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CAR: Anomalies - Chromosome
Turners Syndrome

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Introduction Antenatal Postnatal West Midlands Data


Turner's syndrome is caused by the absence of one of the sex chromosomes, monosomy of X chromosome. Cells contain only 45 chromosomes with a single X chromosome, rather than the usually 46XX in a female or 46XY in a male. Half of Turner's syndrome cases have karyotype 45XO (i.e. single X chromosome) and the remainder have one normal X and one abnormal chromosome (partial deletion, ring formation or short/long iso-chromosomes). Turner's syndrome occurs sporadically, and there is no association with increased maternal age as it arises from mitotic, not meiotic, error. Having an affected child does not appear to alter the risk in subsequent pregnancies.

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Generally all cases of monosomy except Turner's syndrome are non-viable. Turner's syndrome is frequent in first trimester spontaneous abortions as most conceptuses are lethal. The ovaries form normally until the end of 2nd trimester but do not make primary follicles, they then degenerate and may not be detected on ultrasound. Many cases are associated with cystic hygroma (an accumulation of fluid within the skin around the fetal neck), this is often present in association with more general fetal fluid accumulation with inn other body cavities, such as the fetal chest (pleural effusion), pericardium (pericardial effusion) and abdomen (ascites). This general accumulation of fluid within the fetus is termed "fetal hydrops" and is an extremely poor prognostic sign, with almost all cases dying in-utero. At the time of birth, the fluid within cystic hygromas is usually been reabsorbed, leading to loose skin and so-called webbing of the neck. Coarctation of the aorta is also common, as is growth retardation and asymptomatic renal tract anomalies (horseshoe kidney, duplex ureters).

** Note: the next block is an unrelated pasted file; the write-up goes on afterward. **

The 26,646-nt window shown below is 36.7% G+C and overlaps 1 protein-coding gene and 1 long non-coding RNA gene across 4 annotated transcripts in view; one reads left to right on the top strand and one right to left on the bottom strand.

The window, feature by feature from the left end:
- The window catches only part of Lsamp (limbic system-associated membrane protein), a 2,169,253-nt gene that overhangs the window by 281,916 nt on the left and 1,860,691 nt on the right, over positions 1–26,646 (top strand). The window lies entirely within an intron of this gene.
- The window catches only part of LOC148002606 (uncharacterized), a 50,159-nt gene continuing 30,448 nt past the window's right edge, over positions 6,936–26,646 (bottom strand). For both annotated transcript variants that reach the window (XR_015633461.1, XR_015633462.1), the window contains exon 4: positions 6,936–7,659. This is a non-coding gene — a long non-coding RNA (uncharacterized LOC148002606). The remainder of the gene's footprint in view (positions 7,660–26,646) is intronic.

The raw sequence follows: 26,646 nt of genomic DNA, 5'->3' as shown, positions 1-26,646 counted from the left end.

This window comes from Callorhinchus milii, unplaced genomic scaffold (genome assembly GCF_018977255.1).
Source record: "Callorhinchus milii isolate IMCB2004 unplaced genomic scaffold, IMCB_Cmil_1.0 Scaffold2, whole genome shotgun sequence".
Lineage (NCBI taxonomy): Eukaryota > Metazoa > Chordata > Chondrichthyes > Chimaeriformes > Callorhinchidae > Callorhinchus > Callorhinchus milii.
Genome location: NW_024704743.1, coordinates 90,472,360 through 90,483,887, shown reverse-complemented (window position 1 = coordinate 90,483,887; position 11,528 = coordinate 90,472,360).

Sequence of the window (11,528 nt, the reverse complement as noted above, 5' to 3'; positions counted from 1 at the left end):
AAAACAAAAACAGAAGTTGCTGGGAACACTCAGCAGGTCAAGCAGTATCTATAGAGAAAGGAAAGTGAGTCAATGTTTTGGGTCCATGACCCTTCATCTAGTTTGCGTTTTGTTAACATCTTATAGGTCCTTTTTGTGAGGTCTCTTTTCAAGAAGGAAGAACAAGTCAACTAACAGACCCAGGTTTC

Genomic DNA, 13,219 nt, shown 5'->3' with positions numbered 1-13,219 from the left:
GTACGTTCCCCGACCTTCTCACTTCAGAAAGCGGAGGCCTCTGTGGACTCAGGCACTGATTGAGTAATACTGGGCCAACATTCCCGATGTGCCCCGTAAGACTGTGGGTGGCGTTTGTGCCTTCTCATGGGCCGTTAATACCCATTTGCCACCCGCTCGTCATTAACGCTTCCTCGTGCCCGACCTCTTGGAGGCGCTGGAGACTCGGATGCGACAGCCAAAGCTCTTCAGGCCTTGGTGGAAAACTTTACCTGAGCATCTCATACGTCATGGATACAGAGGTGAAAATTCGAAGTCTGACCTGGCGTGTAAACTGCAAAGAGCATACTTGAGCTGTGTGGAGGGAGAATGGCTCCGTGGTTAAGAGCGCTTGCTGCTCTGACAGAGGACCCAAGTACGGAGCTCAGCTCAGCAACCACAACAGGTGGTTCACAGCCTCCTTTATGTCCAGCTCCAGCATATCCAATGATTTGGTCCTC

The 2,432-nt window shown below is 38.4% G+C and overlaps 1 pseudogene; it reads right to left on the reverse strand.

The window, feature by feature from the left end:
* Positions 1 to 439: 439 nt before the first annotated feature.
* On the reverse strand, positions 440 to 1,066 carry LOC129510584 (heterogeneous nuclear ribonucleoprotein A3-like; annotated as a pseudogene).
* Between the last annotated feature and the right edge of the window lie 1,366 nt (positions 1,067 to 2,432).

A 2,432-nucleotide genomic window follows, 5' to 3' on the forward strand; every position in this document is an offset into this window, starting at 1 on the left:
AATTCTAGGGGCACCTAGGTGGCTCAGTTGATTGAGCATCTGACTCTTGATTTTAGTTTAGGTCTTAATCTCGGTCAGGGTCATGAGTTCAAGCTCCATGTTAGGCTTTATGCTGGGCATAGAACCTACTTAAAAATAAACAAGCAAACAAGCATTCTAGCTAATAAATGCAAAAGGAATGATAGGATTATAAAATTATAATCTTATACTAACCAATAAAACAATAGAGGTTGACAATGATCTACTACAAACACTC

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Many cases of Turner's syndrome are not diagnosed until childhood and many present at puberty with primary amenorrhoea, failure of secondary sexual development, or short stature with no pubertal growth spurt. Other features include a broad (shield-shaped) chest with widely spaced nipples, a low posterior hairline, hypoplastic or malformed nails, pigmented naevi, cervical lymphatic cysts, and an increased carrying angle at the elbow (cubitus valgus). Most girls are infertile but menstruation and secondary sexual development can be induced by oestrogen replacement. Intelligence is within the normal range. Life span is normal but osteoporosis may develop if oestrogen replacement is not used.

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© Perinatal Institute 2011